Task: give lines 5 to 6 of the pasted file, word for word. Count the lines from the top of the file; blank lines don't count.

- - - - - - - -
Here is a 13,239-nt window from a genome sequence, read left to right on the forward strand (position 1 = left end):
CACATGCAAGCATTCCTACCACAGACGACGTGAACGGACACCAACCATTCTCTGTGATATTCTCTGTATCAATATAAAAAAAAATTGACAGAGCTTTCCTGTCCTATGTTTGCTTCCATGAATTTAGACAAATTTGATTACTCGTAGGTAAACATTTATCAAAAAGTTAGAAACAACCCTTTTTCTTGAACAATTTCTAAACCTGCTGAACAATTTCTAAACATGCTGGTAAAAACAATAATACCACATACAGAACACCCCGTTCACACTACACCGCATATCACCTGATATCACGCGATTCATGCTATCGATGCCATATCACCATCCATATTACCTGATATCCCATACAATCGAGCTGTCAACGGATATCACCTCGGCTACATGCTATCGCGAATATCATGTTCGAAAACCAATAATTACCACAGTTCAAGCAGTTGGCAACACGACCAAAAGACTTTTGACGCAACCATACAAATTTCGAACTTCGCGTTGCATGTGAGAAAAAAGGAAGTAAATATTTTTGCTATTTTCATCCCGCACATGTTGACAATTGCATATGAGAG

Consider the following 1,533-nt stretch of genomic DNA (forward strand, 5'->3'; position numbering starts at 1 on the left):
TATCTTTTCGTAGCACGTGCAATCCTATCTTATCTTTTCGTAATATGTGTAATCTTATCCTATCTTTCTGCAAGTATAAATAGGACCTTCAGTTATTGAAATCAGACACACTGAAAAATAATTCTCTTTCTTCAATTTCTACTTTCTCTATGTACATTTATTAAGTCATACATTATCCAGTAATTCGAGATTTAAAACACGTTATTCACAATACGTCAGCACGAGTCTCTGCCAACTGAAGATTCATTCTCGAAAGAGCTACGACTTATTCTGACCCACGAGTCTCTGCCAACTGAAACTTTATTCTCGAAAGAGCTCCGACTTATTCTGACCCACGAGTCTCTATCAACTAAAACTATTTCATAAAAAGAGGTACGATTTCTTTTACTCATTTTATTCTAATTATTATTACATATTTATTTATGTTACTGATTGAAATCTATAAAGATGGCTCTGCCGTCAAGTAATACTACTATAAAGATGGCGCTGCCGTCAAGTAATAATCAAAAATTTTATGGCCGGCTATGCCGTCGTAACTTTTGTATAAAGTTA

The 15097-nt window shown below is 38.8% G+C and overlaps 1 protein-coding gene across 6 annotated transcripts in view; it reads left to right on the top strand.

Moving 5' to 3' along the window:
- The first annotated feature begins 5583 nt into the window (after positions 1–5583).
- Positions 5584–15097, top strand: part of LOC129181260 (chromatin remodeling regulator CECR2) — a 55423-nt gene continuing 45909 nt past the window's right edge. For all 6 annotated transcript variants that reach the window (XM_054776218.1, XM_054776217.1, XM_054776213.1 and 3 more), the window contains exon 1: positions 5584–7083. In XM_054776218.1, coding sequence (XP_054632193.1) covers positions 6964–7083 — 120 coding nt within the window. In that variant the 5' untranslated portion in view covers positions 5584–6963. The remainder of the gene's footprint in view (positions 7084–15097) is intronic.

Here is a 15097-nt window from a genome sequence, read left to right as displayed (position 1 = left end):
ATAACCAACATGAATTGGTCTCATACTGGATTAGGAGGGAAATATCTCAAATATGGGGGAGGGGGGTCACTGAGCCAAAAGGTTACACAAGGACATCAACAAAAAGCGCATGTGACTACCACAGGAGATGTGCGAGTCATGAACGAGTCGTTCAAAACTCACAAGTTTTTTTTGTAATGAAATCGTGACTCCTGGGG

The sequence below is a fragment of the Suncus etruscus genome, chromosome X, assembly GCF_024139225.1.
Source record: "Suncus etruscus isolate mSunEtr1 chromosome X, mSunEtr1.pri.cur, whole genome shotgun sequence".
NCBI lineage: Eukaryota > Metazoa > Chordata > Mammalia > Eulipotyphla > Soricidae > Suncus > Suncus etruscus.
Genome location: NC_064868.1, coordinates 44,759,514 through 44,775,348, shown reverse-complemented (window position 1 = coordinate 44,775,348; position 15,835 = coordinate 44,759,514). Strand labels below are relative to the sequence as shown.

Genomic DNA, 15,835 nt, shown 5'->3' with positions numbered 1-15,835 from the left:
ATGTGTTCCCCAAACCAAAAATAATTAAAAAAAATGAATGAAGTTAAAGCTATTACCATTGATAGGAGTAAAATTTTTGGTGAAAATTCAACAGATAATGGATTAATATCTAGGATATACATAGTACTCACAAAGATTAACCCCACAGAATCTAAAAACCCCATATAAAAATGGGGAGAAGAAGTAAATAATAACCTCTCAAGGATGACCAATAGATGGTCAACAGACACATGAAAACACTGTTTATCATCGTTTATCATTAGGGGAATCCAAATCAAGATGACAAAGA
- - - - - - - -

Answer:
The 15097-nt window shown below is 38.8% G+C and overlaps 1 protein-coding gene across 6 annotated transcripts in view; it reads left to right on the top strand.

Moving 5' to 3' along the window: